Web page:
Do Brands Need More “Agents?”

by francine Hardaway on August 11, 2010

A post in Ad Age about how even big movie stars are “unemployed”
between gigs, and need talent agencies to help them find work inspired
a conversation this morning on Twitter among Liz Strauss, Albert
Maruggi and myself on the subject of pay for performance and customer
satisfaction. The article said small advertising agencies need someone
to get their clients for them. An agent, like a talent agent. And said
that agents who were on straight commission were highly motivated. At
least that’s what I took from it.
Liz sent this: From AdAge: Small Ad Agencies Could Use Hollywood-Style
AgentsĀ // –>What could you do with this?
Talent agents, indeed, do not get a salary. Instead, they get 15% of
what they negotiate for their clients. Real estate agents don’t get a
salary either; they get 6-7% of the price of the sale.
Straight commission jobs are not for the faint of heart. But they
traditionally foster great and lasting relationships. My dad got his
income for a while from booking artists, and they loved him. My mom
made him stop, because it was both uncertain and stressful. But his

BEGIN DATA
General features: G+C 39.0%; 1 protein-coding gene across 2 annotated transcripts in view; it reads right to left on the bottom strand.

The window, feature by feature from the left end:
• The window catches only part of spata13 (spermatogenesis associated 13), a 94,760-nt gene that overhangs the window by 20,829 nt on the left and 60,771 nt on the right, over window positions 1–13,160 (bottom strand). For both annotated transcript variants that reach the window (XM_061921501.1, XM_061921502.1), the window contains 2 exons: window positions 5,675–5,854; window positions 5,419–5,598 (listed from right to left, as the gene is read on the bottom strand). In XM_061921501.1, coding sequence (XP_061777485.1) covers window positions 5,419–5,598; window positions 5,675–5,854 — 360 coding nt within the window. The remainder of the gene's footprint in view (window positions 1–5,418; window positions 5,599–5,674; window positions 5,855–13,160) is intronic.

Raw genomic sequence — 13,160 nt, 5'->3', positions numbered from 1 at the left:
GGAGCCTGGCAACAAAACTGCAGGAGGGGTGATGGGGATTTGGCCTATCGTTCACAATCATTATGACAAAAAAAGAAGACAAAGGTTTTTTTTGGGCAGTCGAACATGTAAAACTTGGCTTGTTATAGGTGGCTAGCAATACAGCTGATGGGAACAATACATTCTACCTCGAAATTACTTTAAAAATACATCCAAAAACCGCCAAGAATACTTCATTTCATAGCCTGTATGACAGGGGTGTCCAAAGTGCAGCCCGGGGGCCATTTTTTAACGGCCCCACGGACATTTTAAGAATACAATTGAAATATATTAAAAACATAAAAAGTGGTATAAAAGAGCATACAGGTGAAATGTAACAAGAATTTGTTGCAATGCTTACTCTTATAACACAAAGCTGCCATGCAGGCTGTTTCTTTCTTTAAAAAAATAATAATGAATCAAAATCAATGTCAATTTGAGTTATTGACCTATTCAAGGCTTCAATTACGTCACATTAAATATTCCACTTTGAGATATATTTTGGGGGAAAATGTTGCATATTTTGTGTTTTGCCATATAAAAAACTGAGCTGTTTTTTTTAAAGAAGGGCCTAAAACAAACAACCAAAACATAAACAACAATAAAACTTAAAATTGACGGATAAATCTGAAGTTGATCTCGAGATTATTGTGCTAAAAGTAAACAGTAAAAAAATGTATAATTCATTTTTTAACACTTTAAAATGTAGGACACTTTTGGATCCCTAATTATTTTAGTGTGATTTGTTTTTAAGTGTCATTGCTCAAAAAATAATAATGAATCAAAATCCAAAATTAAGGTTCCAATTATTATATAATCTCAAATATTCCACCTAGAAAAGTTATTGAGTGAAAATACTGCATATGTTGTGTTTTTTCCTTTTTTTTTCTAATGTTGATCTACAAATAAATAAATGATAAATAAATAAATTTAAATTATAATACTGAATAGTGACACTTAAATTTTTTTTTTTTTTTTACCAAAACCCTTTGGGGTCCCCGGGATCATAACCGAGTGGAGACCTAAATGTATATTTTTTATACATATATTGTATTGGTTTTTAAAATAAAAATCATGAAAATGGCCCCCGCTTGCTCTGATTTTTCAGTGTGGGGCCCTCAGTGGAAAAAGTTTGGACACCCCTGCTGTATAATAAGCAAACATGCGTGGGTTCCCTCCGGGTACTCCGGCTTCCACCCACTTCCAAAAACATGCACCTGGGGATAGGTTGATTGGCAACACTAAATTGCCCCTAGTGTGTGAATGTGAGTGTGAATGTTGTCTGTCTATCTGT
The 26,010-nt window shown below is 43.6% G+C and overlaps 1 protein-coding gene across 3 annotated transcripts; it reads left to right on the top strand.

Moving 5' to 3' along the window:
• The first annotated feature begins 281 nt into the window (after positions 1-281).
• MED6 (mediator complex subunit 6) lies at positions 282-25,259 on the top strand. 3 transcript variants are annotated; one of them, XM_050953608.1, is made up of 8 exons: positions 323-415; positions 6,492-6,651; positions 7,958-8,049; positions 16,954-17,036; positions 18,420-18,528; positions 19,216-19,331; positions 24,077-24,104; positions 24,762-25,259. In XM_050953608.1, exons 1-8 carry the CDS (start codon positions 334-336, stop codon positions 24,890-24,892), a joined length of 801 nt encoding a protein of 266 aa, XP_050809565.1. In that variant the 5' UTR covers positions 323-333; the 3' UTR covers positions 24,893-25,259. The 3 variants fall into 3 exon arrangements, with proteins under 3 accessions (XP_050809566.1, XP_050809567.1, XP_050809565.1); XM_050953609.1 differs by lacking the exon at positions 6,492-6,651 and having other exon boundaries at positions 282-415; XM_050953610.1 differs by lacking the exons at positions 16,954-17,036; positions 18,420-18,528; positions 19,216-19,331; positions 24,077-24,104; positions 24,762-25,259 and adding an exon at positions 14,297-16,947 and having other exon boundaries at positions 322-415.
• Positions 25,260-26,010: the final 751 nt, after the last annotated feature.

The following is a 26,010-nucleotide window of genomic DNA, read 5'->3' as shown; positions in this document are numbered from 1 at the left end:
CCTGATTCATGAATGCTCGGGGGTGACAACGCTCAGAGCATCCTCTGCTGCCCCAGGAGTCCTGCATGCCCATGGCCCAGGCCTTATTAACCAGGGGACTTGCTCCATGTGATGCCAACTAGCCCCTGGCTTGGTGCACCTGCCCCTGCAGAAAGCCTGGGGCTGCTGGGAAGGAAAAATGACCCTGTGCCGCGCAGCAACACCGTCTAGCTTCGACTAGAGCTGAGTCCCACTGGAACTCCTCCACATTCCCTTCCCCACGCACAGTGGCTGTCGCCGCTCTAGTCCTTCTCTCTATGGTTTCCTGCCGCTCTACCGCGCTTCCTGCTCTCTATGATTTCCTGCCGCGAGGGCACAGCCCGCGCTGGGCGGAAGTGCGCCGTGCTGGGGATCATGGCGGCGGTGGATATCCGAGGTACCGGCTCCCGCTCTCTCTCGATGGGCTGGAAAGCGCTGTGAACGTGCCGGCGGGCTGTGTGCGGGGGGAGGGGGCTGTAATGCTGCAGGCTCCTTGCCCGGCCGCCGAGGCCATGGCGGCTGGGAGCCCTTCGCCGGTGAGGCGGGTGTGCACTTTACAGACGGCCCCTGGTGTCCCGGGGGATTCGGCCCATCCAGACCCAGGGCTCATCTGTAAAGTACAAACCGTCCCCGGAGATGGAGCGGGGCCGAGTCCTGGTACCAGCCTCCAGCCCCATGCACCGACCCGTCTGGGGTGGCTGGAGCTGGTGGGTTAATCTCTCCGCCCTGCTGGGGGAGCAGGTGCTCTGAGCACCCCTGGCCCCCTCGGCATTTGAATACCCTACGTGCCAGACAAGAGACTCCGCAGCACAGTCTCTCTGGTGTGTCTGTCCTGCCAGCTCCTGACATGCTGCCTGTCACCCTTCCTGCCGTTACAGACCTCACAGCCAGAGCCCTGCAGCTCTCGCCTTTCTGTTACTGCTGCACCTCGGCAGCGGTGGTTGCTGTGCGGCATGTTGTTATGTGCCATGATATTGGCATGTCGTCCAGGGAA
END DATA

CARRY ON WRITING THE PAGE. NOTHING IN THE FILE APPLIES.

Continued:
“acts” loved him and remained his friends.

I have only been “employed” for one year of my career, and that was
after I merged my business with Intel (well, they swallowed it up).
The rest of the time, I’ve been an “agent,” for the talent of brands,
companies, and entrepreneurs. I’ve gotten them gigs, articles,
speaking engagements, customers, financing, and partnerships. My
commissions have been equity in many cases. Or deferred compensation,
or partial compensation.

So what does it take to be an agent besides motivation? It takes love.
You have to love the “talent” and believe in it. You have to be
willing to evangelize, to put your own reputation on the line for it.
You also have to be smart, have good judgment, be ready to do
anything, to take advantage of any opportunity. And you have to make
sacrifices. You have to be of service. Don’t let Entourage’s Ari Gold
fool you. Agents don’t bill by the hour, and they don’t get a check
every week. It’s a hard knock life, and there won’t be a season in
which Ari takes it easy.

Of course advertising agencies need agents just like movie stars do; this
season’s “Mad Men” demonstrated this in Episode 3.

But so does every company and every brand. Every brand needs a team
to develop and package projects for it, the way agencies do for stars.
Agencies read scripts, find a director and a producer, and a star,
(hopefully all in their talent stable) and present the package to a
financing source. Only then do they get paid.

The same thing needs to be done for brands and businesses. In the best
cases, it IS done. In the worst, entrepreneurs are scammed by agents
who take upfront fees and don’t produce partners, customers, or
funding (see Jason Calacanis about this one).

One good thing about the recession is that performance is now
mandatory. Even people on salary must perform. Tomorrow at your job,
think of yourself as your company’s agent, not its employee.

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